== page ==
After Bartolommeo Neroni, called il Riccio

Exemplifying Renaissance stage design practice, this orderly and symmetrical view of an idealized street recedes toward a single fixed point in the distance. This drawing copies Neroni’s original design for the comedy L’Ortensio, written and staged by the Sienese Accademia degli Intronati in 1561 to celebrate a visit from the city’s new ruler, Duke Cosimo I de’ Medici. The architectural enclosure featuring allegorical figures in niches is the earliest-known depiction of a proscenium arch, the frame through which the audience views the stage. Around 1589, Neroni’s influential design circulated as a woodcut reproduction by Andrea Andreani. The Morgan’s drawing dates from this moment, attesting to the enduring interest in Neroni’s design decades after its conception.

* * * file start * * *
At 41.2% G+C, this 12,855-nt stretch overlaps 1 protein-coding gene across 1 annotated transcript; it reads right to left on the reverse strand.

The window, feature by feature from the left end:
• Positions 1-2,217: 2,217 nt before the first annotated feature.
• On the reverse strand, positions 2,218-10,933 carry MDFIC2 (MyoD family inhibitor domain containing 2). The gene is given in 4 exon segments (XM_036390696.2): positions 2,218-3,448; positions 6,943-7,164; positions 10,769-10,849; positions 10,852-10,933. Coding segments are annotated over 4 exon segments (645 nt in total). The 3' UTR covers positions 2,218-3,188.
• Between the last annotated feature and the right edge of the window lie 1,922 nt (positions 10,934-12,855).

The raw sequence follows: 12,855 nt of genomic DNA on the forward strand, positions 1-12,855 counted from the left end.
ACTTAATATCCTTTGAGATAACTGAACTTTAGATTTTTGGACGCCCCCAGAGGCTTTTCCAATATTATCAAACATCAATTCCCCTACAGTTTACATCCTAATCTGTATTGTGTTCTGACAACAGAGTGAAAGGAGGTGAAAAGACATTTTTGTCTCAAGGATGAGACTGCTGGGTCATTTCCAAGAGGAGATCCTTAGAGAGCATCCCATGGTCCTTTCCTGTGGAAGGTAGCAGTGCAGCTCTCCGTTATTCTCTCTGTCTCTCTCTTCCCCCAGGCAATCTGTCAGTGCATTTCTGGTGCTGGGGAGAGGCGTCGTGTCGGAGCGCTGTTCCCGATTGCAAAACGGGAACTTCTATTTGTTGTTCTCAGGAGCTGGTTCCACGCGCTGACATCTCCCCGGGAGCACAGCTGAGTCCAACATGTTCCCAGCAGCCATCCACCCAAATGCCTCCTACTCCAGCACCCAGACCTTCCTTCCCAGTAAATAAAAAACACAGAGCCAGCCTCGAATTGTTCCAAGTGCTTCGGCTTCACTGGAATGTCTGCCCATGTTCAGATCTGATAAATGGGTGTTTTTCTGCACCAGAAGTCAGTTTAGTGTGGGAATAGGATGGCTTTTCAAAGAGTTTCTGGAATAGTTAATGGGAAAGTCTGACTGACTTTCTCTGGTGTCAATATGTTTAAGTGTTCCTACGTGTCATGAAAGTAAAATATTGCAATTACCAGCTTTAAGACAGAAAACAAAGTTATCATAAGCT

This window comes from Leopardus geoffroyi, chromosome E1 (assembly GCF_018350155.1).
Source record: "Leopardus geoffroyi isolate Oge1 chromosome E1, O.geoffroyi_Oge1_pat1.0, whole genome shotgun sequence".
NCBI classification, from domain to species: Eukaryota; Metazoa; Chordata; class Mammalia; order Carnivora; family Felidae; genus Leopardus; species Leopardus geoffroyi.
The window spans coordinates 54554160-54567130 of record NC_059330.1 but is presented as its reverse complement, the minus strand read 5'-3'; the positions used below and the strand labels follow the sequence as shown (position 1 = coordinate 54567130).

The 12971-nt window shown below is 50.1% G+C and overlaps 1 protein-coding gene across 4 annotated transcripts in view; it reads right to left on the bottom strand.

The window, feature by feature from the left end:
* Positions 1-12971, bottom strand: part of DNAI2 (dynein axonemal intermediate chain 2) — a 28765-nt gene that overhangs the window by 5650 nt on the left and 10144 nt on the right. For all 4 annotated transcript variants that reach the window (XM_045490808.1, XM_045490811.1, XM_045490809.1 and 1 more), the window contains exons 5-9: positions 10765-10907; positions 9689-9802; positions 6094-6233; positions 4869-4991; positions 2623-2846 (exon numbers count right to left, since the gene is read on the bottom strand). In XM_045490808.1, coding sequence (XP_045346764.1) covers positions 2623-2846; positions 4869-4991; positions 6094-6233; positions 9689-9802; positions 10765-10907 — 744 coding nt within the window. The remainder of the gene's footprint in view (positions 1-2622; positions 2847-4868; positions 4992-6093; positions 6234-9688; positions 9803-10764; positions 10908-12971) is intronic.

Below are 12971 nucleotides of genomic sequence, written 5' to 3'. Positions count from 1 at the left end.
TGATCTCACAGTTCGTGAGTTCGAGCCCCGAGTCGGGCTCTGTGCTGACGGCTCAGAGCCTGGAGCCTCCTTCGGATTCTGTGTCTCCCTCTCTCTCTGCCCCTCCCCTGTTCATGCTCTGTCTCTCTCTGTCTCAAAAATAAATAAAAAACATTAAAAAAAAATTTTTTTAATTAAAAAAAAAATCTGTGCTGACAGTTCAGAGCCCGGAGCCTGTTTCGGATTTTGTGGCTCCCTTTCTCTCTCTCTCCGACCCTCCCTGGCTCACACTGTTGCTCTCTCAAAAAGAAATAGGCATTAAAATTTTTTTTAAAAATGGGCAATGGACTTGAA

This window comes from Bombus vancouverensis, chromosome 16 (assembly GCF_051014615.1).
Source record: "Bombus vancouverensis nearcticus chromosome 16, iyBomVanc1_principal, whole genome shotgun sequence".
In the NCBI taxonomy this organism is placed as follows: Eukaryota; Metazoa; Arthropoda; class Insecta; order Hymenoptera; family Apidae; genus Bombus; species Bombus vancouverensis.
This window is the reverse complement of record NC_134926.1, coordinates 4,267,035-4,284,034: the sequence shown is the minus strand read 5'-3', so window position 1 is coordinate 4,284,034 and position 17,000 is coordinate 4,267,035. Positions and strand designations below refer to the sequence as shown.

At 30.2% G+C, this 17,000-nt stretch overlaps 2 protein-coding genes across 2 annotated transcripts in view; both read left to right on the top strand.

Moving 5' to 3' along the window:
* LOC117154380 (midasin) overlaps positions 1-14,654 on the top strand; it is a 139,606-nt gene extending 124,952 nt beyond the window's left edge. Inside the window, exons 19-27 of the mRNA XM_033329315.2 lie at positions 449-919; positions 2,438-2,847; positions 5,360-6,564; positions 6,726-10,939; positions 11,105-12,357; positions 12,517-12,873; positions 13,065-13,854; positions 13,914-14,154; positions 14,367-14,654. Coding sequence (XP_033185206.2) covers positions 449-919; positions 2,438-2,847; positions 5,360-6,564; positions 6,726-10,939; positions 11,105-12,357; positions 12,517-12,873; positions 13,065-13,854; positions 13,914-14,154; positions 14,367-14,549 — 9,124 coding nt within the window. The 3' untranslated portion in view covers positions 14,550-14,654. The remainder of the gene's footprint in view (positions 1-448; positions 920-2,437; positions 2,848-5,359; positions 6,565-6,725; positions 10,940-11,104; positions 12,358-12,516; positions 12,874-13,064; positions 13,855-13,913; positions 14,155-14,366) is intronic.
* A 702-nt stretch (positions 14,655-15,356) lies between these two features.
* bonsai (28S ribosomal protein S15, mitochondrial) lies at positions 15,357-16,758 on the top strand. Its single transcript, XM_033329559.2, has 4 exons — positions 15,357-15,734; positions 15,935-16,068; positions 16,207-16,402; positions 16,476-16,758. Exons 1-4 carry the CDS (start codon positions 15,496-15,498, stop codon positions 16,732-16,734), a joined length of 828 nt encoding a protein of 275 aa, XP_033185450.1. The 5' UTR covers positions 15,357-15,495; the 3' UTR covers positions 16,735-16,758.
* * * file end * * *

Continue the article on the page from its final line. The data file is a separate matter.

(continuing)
After Bartolommeo Neroni, called il Riccio (ca. 1505–1571)
Stage Design, from L’Ortensio (1561), ca. 1589
Pen and brown ink, with brown wash
Gift of Mrs. Donald M. Oenslager; 1982.75:438